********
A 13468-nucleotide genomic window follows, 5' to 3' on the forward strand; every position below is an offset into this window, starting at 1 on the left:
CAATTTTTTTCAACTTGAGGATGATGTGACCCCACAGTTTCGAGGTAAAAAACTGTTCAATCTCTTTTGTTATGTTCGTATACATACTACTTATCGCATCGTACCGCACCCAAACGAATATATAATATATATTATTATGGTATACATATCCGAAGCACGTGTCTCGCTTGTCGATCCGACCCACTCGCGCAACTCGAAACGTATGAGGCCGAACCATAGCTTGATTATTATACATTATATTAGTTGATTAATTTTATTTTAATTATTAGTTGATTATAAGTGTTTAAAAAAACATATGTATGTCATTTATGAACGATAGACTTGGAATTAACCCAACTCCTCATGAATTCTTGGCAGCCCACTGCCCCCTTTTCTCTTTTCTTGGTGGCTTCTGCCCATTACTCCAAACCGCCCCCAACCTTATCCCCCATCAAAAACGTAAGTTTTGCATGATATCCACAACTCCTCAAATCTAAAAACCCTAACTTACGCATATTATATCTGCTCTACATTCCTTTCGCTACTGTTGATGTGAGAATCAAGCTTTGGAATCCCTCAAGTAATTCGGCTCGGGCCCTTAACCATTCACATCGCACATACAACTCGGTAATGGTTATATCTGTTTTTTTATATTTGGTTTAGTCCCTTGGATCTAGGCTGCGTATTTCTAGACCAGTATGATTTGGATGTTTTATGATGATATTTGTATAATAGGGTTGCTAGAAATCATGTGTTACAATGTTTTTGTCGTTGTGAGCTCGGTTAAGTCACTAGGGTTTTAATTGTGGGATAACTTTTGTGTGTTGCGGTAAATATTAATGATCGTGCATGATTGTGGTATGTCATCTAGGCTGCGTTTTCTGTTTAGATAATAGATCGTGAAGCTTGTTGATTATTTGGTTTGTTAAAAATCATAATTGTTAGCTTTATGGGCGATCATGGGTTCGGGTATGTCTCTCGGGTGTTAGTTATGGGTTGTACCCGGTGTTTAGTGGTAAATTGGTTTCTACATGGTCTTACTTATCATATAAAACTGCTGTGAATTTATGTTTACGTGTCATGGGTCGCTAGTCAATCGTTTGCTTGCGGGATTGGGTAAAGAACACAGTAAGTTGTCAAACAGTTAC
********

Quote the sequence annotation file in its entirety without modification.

A 13468-nucleotide genomic window follows, 5' to 3' on the forward strand; every position below is an offset into this window, starting at 1 on the left:
CAATTTTTTTCAACTTGAGGATGATGTGACCCCACAGTTTCGAGGTAAAAAACTGTTCAATCTCTTTTGTTATGTTCGTATACATACTACTTATCGCATCGTACCGCACCCAAACGAATATATAATATATATTATTATGGTATACATATCCGAAGCACGTGTCTCGCTTGTCGATCCGACCCACTCGCGCAACTCGAAACGTATGAGGCCGAACCATAGCTTGATTATTATACATTATATTAGTTGATTAATTTTATTTTAATTATTAGTTGATTATAAGTGTTTAAAAAAACATATGTATGTCATTTATGAACGATAGACTTGGAATTAACCCAACTCCTCATGAATTCTTGGCAGCCCACTGCCCCCTTTTCTCTTTTCTTGGTGGCTTCTGCCCATTACTCCAAACCGCCCCCAACCTTATCCCCCATCAAAAACGTAAGTTTTGCATGATATCCACAACTCCTCAAATCTAAAAACCCTAACTTACGCATATTATATCTGCTCTACATTCCTTTCGCTACTGTTGATGTGAGAATCAAGCTTTGGAATCCCTCAAGTAATTCGGCTCGGGCCCTTAACCATTCACATCGCACATACAACTCGGTAATGGTTATATCTGTTTTTTTATATTTGGTTTAGTCCCTTGGATCTAGGCTGCGTATTTCTAGACCAGTATGATTTGGATGTTTTATGATGATATTTGTATAATAGGGTTGCTAGAAATCATGTGTTACAATGTTTTTGTCGTTGTGAGCTCGGTTAAGTCACTAGGGTTTTAATTGTGGGATAACTTTTGTGTGTTGCGGTAAATATTAATGATCGTGCATGATTGTGGTATGTCATCTAGGCTGCGTTTTCTGTTTAGATAATAGATCGTGAAGCTTGTTGATTATTTGGTTTGTTAAAAATCATAATTGTTAGCTTTATGGGCGATCATGGGTTCGGGTATGTCTCTCGGGTGTTAGTTATGGGTTGTACCCGGTGTTTAGTGGTAAATTGGTTTCTACATGGTCTTACTTATCATATAAAACTGCTGTGAATTTATGTTTACGTGTCATGGGTCGCTAGTCAATCGTTTGCTTGCGGGATTGGGTAAAGAACACAGTAAGTTGTCAAACAGTTAC